:: Volume 10, Issue 5 (1-2009) ::
2009, 10(5): 465-471 Back to browse issues page
The Efficacy of Combined Levothyroxine Plus Liothyronine With Levothyroxine Alone in Primary Hypothyroidism: A Randomized Controlled Trial
M. Valizadeh , MR Seyyedmajidi , S. Momtazi , N. Musavi nasab
, mvalizadeh47@yahoo.com
Abstract:   (41582 Views)


Introduction: We conducted this controlled trial to investigate whether combined therapy with levothyroxine and liothyronine in primary hypothyroidism, would lead to improvements in general health, quality of life, psychological problems and metabolic changes. Materials and Methods: This study was a double blinded randomized control trial. Patients were invited to participate if they were between the ages of 18 and 60 years, and if they had been receiving treatment for primary hypothyroidism for at least 6 months, including a stable dose of levothyroxine for at least 3 months, and had normal serum thyroid hormone levels. Patients were randomized to receive combined levothyroxine plus liothyronine (patients in this group decreased their usual daily dose of levothyroxine by 50 μg and began taking 6.25 μg of liothyronine twice daily) or to continue their usual dose of levothyroxine. Treatment duration was 4 months. Weight, height, heart rate, blood pressure, total Cholesterol, LDL, HDL, Triglycerides, serum TSH, total T4, and total T3 levels were measured before and after of study. All patients completed the General Health Questionnaire -28 (GHQ-28) before and after the trial. Results: Seventy-one participants were randomized into the 2 groups, and 60 completed the study. In the combined therapy group, serum T4 levels fell and serum T3 levels rose (P<.001), although both levels remained within normal limits. Serum TSH levels were similar in both groups at baseline and at 4 months. There were no differences between weight, heart rate, blood pressure and lipid profiles of two groups. For the GHQ-28, the overall score was similar but the anxiety/insomnia subscale was significantly higher (indicating worse psychological well-being) for combined treatment compared with T4 alone (P=0.037). Conclusion: The only biochemical change was the expected rise in serum T3 levels and fall in serum T4 in the combined therapy group, because the blood samples were drawn only 1-2 hour after the morning dose of liothyronine. In conclusion, we found no evidence that combined T4/T3 replacement, resulted in improved well-being, general health, quality of life and lipid profile compared with T4 alone. T4 should remain the standard treatment for hypothyroidism.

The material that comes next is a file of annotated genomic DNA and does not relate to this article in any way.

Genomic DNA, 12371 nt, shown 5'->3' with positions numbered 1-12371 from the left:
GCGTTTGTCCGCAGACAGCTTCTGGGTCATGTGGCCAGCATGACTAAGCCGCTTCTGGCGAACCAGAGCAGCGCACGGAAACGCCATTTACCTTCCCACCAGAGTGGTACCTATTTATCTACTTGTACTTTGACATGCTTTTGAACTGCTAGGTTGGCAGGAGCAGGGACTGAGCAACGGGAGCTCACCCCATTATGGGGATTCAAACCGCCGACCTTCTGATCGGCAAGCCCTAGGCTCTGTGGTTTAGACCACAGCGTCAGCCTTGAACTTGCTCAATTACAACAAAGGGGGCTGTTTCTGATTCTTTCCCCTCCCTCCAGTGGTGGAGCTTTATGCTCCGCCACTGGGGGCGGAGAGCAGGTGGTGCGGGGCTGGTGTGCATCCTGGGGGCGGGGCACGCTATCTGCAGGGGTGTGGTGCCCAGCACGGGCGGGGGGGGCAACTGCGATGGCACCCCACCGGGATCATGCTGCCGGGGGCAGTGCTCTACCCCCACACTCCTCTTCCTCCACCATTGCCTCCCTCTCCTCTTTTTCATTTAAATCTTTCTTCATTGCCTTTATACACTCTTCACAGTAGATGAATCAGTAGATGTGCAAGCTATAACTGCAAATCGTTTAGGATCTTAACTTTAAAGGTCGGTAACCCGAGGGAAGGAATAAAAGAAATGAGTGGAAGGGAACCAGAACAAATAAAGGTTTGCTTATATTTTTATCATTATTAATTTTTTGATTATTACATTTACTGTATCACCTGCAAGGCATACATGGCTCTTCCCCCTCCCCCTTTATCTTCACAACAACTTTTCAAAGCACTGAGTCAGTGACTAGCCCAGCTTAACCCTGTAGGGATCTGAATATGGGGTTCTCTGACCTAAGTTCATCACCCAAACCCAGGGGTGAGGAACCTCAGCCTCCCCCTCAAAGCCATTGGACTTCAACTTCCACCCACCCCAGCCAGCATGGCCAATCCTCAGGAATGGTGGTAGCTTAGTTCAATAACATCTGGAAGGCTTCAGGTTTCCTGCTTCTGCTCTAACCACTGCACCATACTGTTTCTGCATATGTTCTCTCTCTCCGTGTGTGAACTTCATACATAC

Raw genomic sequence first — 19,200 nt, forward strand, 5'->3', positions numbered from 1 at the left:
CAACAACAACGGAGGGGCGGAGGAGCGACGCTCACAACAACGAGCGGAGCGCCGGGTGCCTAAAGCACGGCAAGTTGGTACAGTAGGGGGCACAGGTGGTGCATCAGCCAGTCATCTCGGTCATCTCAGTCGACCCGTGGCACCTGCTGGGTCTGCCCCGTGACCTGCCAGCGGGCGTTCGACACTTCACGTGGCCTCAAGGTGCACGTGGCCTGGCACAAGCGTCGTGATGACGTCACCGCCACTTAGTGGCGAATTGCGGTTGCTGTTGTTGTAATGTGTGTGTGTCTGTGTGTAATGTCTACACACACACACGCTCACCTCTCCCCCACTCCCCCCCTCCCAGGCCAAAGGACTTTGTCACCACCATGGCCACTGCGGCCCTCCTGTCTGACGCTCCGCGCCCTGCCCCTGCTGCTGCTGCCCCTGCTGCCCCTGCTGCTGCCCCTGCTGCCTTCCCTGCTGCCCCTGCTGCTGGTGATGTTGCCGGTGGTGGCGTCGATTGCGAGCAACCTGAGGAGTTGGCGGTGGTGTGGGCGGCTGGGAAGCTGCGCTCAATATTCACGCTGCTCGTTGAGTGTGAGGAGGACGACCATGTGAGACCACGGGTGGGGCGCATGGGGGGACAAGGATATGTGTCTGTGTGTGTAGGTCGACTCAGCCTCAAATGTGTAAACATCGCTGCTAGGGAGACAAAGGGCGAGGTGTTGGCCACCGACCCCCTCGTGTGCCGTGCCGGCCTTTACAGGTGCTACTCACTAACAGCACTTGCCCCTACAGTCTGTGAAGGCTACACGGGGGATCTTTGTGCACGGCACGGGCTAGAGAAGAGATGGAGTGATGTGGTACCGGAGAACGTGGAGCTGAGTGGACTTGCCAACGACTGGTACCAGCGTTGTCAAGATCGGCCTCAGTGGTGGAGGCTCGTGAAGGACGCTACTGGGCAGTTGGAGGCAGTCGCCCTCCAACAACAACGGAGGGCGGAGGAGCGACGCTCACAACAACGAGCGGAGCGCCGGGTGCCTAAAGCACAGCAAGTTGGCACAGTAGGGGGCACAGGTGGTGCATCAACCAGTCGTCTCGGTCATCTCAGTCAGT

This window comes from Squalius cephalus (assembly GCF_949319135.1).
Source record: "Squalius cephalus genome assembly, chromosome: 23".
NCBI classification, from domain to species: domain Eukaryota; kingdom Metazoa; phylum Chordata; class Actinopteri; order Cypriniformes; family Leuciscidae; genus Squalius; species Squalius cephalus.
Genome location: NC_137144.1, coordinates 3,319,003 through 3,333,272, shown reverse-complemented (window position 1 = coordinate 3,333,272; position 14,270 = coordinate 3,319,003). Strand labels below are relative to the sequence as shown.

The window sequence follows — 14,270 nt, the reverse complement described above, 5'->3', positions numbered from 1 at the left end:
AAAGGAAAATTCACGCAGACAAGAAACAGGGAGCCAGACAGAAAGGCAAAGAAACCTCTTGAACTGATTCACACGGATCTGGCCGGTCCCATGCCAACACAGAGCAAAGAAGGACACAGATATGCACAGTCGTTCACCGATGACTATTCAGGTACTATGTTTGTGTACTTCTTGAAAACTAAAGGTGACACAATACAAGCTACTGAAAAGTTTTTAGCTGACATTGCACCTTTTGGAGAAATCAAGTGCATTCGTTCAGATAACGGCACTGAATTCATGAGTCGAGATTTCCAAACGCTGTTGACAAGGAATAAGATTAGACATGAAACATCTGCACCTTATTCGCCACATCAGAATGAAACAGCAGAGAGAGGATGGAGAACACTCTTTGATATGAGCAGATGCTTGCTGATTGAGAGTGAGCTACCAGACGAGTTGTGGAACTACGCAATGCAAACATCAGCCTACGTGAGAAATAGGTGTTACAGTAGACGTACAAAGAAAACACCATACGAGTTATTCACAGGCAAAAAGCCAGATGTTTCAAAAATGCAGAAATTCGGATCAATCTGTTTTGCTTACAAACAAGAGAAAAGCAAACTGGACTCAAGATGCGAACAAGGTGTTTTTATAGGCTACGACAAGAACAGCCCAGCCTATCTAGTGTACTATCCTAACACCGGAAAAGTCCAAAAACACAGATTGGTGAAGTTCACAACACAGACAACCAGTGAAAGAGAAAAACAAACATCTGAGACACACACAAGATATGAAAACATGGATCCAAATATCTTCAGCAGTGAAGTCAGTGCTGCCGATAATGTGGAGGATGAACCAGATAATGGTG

Keywords: Primary hypothyroidism, T4/T3 combination, Levothyroxine alone, GHQ-28, Quality of life
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Type of Study: Original |
Received: 2009/02/4 | Published: 2009/01/15

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Volume 10, Issue 5 (1-2009) Back to browse issues page